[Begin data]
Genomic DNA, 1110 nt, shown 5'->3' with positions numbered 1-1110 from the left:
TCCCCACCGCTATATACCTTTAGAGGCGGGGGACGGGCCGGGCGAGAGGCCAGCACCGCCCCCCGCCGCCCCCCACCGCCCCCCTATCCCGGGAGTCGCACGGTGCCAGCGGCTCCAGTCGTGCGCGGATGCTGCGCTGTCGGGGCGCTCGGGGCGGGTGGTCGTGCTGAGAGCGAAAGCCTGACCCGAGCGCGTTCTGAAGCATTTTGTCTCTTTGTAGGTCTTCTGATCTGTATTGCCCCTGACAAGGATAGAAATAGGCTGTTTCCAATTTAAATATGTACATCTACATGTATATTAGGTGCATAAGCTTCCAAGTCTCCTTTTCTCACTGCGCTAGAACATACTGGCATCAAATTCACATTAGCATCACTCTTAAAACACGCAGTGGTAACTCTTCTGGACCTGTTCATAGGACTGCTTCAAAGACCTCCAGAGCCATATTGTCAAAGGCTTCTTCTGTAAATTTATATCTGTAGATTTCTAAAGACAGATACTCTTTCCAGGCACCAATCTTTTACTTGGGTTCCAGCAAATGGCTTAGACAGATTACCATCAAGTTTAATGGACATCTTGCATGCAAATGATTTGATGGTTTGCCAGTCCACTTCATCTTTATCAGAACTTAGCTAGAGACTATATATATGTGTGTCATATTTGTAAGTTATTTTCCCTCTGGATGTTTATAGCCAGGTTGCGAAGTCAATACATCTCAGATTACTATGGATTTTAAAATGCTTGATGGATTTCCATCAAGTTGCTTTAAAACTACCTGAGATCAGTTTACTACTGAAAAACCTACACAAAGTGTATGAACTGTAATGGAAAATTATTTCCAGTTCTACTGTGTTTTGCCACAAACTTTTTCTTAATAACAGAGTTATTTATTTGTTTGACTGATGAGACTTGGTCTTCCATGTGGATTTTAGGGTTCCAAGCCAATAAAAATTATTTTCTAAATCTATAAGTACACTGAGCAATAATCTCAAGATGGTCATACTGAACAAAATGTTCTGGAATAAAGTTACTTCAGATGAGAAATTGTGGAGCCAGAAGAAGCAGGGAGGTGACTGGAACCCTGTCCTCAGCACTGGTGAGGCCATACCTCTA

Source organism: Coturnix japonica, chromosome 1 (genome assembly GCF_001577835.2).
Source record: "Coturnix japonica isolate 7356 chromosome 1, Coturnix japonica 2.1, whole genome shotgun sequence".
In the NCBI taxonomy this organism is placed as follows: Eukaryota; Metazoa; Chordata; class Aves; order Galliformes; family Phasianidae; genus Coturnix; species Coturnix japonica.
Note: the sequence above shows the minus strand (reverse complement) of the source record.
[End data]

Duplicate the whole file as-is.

Genomic DNA, 1110 nt, shown 5'->3' with positions numbered 1-1110 from the left:
TCCCCACCGCTATATACCTTTAGAGGCGGGGGACGGGCCGGGCGAGAGGCCAGCACCGCCCCCCGCCGCCCCCCACCGCCCCCCTATCCCGGGAGTCGCACGGTGCCAGCGGCTCCAGTCGTGCGCGGATGCTGCGCTGTCGGGGCGCTCGGGGCGGGTGGTCGTGCTGAGAGCGAAAGCCTGACCCGAGCGCGTTCTGAAGCATTTTGTCTCTTTGTAGGTCTTCTGATCTGTATTGCCCCTGACAAGGATAGAAATAGGCTGTTTCCAATTTAAATATGTACATCTACATGTATATTAGGTGCATAAGCTTCCAAGTCTCCTTTTCTCACTGCGCTAGAACATACTGGCATCAAATTCACATTAGCATCACTCTTAAAACACGCAGTGGTAACTCTTCTGGACCTGTTCATAGGACTGCTTCAAAGACCTCCAGAGCCATATTGTCAAAGGCTTCTTCTGTAAATTTATATCTGTAGATTTCTAAAGACAGATACTCTTTCCAGGCACCAATCTTTTACTTGGGTTCCAGCAAATGGCTTAGACAGATTACCATCAAGTTTAATGGACATCTTGCATGCAAATGATTTGATGGTTTGCCAGTCCACTTCATCTTTATCAGAACTTAGCTAGAGACTATATATATGTGTGTCATATTTGTAAGTTATTTTCCCTCTGGATGTTTATAGCCAGGTTGCGAAGTCAATACATCTCAGATTACTATGGATTTTAAAATGCTTGATGGATTTCCATCAAGTTGCTTTAAAACTACCTGAGATCAGTTTACTACTGAAAAACCTACACAAAGTGTATGAACTGTAATGGAAAATTATTTCCAGTTCTACTGTGTTTTGCCACAAACTTTTTCTTAATAACAGAGTTATTTATTTGTTTGACTGATGAGACTTGGTCTTCCATGTGGATTTTAGGGTTCCAAGCCAATAAAAATTATTTTCTAAATCTATAAGTACACTGAGCAATAATCTCAAGATGGTCATACTGAACAAAATGTTCTGGAATAAAGTTACTTCAGATGAGAAATTGTGGAGCCAGAAGAAGCAGGGAGGTGACTGGAACCCTGTCCTCAGCACTGGTGAGGCCATACCTCTA

Source organism: Coturnix japonica, chromosome 1 (genome assembly GCF_001577835.2).
Source record: "Coturnix japonica isolate 7356 chromosome 1, Coturnix japonica 2.1, whole genome shotgun sequence".
In the NCBI taxonomy this organism is placed as follows: Eukaryota; Metazoa; Chordata; class Aves; order Galliformes; family Phasianidae; genus Coturnix; species Coturnix japonica.
Note: the sequence above shows the minus strand (reverse complement) of the source record.